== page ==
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Research

Zero Breast Cancer is an established leader in engaging in breast cancer research and has redefined the way community organizations can participate in scientific studies. With a commitment to look at potential environmental causes of breast cancer, Zero Breast Cancer has created a unique and effective approach to breast cancer research.

Zero Breast Cancer has a simple belief: the people who live in a particular community can be invaluable contributors to the research process. That is why Zero Breast Cancer created an innovative way to conduct breast cancer research:

LISTEN > PARTNER > RESEARCH > COMMUNICATE > ACTION

We LISTEN to the concerns of our community and women with breast cancer, then PARTNER with scientists and researchers from established institutions to conduct original breast cancer RESEARCH. Once scientific research is completed, we COMMUNICATE the findings back to the community to help prompt ACTION—the knowledge gained is used to inform personal decision making & impact clinical care and public policy.

Zero Breast Cancer has collaborated with scientific researchers from the University of California, San Francisco; Lawrence Berkeley Laboratories; Kaiser Permanente; the Marin County Health Department, and many other partners to conduct breast cancer research in Marin, the greater Bay Area, and nationally.

 

Projects

The Breast Cancer and the Environment Research Program

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The Breast Cancer and the Environment Research Program (BCERP), a joint effort co-funded by the National Institute of Environmental Health Sciences (NIEHS) and the National Cancer Institute (NCI), is the next phase of a program that began with the Breast Cancer and the Environment Research Centers (BCERC) in 2003. The BCERP supports a multidisciplinary network of scientists, clinicians, and community partners to examine the effects of environmental exposures that may predispose a woman to breast cancer throughout her life. The network engages both laboratory and population-based research to study puberty and other "windows of susceptibility" or specific time periods when the developing breast may be more vulnerable to environmental exposures.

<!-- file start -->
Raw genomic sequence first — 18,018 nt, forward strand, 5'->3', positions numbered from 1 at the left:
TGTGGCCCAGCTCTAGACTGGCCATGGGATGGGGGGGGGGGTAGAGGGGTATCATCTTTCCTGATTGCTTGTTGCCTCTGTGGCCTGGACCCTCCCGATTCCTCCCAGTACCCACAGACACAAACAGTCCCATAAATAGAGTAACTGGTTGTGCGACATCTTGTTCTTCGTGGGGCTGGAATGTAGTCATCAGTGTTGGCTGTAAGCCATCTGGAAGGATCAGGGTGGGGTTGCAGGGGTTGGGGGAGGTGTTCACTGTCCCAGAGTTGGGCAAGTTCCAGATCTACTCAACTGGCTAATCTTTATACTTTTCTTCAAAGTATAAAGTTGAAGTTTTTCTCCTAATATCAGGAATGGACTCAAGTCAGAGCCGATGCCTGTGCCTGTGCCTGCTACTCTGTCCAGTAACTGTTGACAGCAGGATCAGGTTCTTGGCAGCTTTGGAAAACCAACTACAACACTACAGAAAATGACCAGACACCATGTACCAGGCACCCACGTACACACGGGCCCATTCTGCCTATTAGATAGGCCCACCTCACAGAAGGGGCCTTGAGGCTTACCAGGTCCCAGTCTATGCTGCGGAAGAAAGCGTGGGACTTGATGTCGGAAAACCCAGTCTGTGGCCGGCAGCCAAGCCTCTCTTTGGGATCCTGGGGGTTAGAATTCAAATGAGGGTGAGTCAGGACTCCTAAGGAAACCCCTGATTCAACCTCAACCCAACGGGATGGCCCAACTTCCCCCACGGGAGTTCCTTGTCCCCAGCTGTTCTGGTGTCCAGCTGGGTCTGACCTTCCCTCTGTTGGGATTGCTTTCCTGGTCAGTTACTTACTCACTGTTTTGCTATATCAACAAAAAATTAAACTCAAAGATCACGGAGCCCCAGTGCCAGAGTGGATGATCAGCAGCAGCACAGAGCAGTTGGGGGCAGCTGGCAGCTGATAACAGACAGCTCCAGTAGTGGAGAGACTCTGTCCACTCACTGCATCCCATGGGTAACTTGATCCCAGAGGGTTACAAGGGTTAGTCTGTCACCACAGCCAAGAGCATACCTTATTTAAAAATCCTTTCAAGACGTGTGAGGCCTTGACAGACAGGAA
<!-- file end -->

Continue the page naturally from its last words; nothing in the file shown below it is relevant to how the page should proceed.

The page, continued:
The program has three parallel efforts: the Puberty Study, an ongoing multi-site epidemiologic cohort study with more than 1200 young girls that is looking at determinants of pubertal maturation; the Windows of Susceptibility studies, (laboratory and epidemiological) addressing environmental influences on breast cancer risk throughout the lifespan; and a Coordinating Center with responsibility for organization and communications for the BCERP, and serving as a central repository and clearinghouse for cross-site data in the Puberty studies.

Zero Breast Cancer serves as the Community Outreach and Translation Core (COTC) and Community Partner for both the Puberty Study as well as the Windows of Susceptibility Study in the San Francisco Bay Area. The overall goal of the (COTC) is to provide opportunities for community members, breast cancer and environmental advocates, public professionals and policy makers to increase their understanding of the center's research studies, the research process, and the role environmental stressors play in the development of breast cancer and for researchers to increase their understanding about community, environmental, and health issues related to breast cancer.
Learn more about the Breast Cancer and the Environment Research Program at: http://www.bcerp.org/

 

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PATHWAYS: A Study of Breast Cancer Survivorship

The PATHWAYS Study hopes to provide more objective information to help guide women as they make decisions following a breast cancer diagnosis by collecting and analyzing data about a woman's genetic background, tumor characteristics and lifestyle choices immediately after diagnosis. It also studies various genetic factors and their role in treatment and survival as well as whether certain molecular changes in the tumor may be markers for prognosis.

Learn more about the PATHWAYS study here: http://www.dor.kaiser.org/external/dorexternal/research/pathways.aspx